Labor Law Frequently Asked Questions
What is the law that governs these negotiations?
The County negotiation process is generally governed by state law, specifically, the Meyers-Milias Brown Act (MMBA), California Government Code Section 3500 et seq.
Who administers the law?
The Public Employment Relations Board (PERB) has exclusive initial jurisdiction over any alleged violations of that law(with the exception of those relating to peace officers as defined by Penal Code section 830.1 and management employees), including any failure of a public agency or a union to bargain in good faith. The means of enforcement begins with the filing of an Unfair Practice Charge with PERB
What must be negotiated with the unions?
The MMBA requires the County and a recognized union to “meet and confer in good faith over wages, hours and other terms and conditions of employment.”
What falls under “terms and conditions of employment?”
This has been the subject of litigation over the years, and numerous cases more precisely define the scope of bargaining. Generally, the County does not have to bargain with the unions about management decisions, the types and level of County services, or the mode of delivery of those services.
What happens if the County and a union are unable to come to an agreement?
If negotiations reach impasse (the inability to reach agreement through bargaining), a mediator may be used to assist the parties with the dispute. Also, if the union requests, the parties will enter into mandated fact-finding process, where the dispute will be submitted to a three-member panel for an informal hearing. The results and recommendations of the fact finding panel are then made public, and are advisory to the negotiating parties. With a few exceptions, the County is free to unilaterally adopt its last, best and final offer to a union after exhausting any mediation and fact finding procedures (See Gov. Code Sections 3505.34 through 3505.7.)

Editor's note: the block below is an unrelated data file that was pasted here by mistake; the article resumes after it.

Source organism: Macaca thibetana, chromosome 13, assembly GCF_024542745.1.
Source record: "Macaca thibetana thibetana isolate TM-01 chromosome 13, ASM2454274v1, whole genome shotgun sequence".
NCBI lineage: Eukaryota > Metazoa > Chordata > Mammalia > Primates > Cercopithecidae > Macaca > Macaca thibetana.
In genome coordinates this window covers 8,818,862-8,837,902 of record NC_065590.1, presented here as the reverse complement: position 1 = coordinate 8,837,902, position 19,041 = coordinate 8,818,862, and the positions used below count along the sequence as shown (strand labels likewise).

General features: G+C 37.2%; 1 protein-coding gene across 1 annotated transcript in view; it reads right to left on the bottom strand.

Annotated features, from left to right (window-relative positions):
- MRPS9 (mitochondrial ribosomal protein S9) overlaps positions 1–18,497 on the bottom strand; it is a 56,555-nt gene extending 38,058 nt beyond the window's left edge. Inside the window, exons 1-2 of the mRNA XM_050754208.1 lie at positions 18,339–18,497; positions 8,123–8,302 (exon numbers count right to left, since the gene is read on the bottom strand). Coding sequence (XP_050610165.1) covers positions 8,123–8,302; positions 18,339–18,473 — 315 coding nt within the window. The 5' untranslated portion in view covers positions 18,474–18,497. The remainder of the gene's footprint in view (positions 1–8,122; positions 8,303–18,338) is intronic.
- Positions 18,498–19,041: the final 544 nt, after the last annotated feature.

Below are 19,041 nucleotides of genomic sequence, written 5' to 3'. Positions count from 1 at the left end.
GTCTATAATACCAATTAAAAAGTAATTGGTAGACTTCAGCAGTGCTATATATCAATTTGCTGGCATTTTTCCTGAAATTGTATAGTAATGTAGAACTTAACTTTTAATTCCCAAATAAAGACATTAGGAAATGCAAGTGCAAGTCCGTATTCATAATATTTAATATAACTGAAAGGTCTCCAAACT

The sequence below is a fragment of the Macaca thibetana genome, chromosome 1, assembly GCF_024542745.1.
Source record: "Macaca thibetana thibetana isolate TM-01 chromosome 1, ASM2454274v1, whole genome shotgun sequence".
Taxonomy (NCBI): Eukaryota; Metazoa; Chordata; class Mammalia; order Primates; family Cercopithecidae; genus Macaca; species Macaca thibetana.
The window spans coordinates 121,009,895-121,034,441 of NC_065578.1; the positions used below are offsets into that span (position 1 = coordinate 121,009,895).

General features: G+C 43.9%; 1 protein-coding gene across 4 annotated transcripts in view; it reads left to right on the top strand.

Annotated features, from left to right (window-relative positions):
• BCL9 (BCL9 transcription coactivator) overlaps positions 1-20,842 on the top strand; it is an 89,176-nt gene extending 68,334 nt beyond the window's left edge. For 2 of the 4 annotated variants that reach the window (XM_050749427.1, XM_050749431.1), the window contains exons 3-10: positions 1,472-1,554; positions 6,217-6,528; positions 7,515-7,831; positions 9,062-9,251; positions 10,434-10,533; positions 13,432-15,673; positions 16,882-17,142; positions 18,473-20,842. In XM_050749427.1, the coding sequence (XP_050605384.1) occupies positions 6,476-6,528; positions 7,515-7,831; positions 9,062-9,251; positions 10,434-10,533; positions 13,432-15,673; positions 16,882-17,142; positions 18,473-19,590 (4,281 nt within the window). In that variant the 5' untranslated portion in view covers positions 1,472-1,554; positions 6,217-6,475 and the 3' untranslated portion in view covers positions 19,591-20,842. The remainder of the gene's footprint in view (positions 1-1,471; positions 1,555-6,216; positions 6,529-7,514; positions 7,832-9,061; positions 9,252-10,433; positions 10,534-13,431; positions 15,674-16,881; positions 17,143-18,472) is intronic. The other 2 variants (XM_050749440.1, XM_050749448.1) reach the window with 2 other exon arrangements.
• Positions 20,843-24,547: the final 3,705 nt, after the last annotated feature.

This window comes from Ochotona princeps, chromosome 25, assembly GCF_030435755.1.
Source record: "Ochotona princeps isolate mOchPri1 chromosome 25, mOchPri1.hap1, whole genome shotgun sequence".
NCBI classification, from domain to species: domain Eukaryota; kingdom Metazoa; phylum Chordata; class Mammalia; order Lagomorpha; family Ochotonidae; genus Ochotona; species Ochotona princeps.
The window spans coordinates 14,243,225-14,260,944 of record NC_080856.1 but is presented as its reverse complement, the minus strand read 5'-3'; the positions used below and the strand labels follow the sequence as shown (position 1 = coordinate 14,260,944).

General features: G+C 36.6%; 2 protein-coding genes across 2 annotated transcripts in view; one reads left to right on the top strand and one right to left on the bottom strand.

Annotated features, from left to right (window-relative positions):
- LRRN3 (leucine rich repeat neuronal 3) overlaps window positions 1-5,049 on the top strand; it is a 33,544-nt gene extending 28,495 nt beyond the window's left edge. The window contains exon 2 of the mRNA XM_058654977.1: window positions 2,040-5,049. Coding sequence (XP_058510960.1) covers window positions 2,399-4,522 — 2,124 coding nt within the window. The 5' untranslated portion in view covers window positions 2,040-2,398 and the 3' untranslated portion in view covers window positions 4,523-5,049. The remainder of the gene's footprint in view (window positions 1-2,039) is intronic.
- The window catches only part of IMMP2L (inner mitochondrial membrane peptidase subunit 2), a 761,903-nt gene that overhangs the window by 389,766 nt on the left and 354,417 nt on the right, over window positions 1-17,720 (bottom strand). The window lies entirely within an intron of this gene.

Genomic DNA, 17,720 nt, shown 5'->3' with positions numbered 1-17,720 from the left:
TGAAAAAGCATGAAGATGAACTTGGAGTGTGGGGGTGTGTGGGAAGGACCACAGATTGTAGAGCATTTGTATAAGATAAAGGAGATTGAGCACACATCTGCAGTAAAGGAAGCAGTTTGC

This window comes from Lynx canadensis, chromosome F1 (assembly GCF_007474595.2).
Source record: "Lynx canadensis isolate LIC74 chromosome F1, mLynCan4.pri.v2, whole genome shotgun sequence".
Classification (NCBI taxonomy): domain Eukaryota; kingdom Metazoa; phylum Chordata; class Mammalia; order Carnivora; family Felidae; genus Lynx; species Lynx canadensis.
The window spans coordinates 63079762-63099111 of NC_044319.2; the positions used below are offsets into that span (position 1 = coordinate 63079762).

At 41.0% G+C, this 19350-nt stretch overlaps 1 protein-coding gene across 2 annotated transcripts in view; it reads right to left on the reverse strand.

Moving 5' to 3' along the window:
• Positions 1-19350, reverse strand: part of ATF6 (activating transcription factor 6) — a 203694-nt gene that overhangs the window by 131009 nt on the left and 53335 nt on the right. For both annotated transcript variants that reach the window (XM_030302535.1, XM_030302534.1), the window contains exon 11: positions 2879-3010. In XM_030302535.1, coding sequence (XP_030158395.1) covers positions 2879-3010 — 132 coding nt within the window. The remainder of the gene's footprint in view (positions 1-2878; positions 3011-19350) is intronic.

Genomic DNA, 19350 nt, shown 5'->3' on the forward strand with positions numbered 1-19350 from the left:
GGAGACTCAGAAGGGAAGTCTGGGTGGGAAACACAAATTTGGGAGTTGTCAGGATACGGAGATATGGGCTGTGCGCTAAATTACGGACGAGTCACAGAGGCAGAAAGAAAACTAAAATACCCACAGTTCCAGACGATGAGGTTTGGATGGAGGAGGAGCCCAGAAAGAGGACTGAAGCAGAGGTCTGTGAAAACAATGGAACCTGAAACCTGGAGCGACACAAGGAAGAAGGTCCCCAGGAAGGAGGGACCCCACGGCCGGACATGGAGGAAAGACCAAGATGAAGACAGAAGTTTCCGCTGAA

What is the County’s legal obligation to allow employees time off from work to participate in negotiations?
In accordance with Government Code Section 3505.3, the County is required to “allow a reasonable number of public agency employee representatives of recognized employee organizations reasonable time off without loss of compensation or other benefits when they are formally meeting and conferring with representatives of the public agency on matters within the scope of representation.”
What is the considered a “reasonable” number of public agency employee representatives for purposes of release time?
What is considered reasonable depends on the specific facts at the agency. In cases decided by PERB, relevant factors used to determine what is reasonable include the historical practice at previous negotiations, operational impacts caused by employees not being at work, the total number of represented employees, the complexity of negotiations, the reasonable needs of the employee organization, and the progress of negotiations.
Who decides the number of representatives to release for bargaining?
Release time is subject to negotiations between the County and the exclusive representatives. The number of released employees is normally included in the ground rules for negotiations. This is typically the first agreement that is negotiated at the start of bargaining. It covers rules for how the parties will work together including dates, location, agenda setting, note taking, and release time.